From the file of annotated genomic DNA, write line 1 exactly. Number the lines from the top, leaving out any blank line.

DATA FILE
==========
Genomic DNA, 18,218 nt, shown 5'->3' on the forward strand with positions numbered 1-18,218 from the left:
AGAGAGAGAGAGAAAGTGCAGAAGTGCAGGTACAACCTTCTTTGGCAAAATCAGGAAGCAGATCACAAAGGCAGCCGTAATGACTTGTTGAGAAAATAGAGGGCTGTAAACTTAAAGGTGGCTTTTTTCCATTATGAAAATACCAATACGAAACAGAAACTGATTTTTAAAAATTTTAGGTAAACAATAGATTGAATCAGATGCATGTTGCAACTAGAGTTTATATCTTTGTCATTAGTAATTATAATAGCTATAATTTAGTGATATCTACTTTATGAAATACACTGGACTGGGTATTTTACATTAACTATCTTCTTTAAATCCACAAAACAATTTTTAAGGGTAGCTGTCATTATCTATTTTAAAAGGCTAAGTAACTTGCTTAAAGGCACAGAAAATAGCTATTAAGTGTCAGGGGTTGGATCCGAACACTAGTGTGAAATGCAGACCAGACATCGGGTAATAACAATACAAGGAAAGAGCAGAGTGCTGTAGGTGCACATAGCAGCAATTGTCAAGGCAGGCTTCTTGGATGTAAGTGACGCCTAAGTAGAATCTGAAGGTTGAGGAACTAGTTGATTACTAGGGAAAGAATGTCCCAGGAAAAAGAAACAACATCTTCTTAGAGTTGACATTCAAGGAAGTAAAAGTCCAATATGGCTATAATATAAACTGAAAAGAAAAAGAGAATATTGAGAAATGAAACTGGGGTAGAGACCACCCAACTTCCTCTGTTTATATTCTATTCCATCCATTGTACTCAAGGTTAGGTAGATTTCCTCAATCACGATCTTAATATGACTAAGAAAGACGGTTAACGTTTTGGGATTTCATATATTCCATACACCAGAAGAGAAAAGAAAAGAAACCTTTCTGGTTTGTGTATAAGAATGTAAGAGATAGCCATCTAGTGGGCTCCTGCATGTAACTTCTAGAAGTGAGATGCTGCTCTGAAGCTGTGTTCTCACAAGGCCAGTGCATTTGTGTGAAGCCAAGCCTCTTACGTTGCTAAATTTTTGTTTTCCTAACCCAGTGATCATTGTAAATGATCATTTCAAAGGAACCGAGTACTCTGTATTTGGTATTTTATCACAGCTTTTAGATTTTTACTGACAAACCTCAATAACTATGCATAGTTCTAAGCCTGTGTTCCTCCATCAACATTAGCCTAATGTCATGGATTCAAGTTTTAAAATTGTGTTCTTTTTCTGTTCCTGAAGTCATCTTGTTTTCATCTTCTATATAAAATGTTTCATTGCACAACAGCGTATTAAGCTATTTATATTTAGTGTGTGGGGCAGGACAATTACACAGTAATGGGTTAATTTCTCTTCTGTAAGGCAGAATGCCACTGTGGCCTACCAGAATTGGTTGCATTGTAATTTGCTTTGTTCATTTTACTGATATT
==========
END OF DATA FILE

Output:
Genomic DNA, 18,218 nt, shown 5'->3' on the forward strand with positions numbered 1-18,218 from the left: